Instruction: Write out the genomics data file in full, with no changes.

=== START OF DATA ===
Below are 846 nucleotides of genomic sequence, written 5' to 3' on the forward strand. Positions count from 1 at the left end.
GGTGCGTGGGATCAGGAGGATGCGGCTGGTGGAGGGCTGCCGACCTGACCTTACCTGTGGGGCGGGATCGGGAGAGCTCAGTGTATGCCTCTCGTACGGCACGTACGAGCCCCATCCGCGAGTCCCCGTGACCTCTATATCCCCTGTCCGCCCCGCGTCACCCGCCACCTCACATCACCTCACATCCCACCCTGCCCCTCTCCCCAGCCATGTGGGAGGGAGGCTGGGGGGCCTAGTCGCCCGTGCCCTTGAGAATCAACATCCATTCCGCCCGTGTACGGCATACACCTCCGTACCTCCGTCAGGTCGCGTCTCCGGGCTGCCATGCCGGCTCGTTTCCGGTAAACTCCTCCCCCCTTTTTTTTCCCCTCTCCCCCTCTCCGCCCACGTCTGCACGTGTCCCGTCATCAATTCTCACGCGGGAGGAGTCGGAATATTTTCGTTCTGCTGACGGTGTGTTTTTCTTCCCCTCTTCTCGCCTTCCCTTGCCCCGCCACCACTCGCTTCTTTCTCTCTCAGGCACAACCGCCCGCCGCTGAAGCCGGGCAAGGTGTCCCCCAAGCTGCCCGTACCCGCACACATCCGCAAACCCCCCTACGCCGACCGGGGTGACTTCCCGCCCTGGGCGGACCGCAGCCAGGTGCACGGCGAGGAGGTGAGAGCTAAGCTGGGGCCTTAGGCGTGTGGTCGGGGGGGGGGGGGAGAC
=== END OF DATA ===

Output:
Below are 846 nucleotides of genomic sequence, written 5' to 3' on the forward strand. Positions count from 1 at the left end.
GGTGCGTGGGATCAGGAGGATGCGGCTGGTGGAGGGCTGCCGACCTGACCTTACCTGTGGGGCGGGATCGGGAGAGCTCAGTGTATGCCTCTCGTACGGCACGTACGAGCCCCATCCGCGAGTCCCCGTGACCTCTATATCCCCTGTCCGCCCCGCGTCACCCGCCACCTCACATCACCTCACATCCCACCCTGCCCCTCTCCCCAGCCATGTGGGAGGGAGGCTGGGGGGCCTAGTCGCCCGTGCCCTTGAGAATCAACATCCATTCCGCCCGTGTACGGCATACACCTCCGTACCTCCGTCAGGTCGCGTCTCCGGGCTGCCATGCCGGCTCGTTTCCGGTAAACTCCTCCCCCCTTTTTTTTCCCCTCTCCCCCTCTCCGCCCACGTCTGCACGTGTCCCGTCATCAATTCTCACGCGGGAGGAGTCGGAATATTTTCGTTCTGCTGACGGTGTGTTTTTCTTCCCCTCTTCTCGCCTTCCCTTGCCCCGCCACCACTCGCTTCTTTCTCTCTCAGGCACAACCGCCCGCCGCTGAAGCCGGGCAAGGTGTCCCCCAAGCTGCCCGTACCCGCACACATCCGCAAACCCCCCTACGCCGACCGGGGTGACTTCCCGCCCTGGGCGGACCGCAGCCAGGTGCACGGCGAGGAGGTGAGAGCTAAGCTGGGGCCTTAGGCGTGTGGTCGGGGGGGGGGGGGAGAC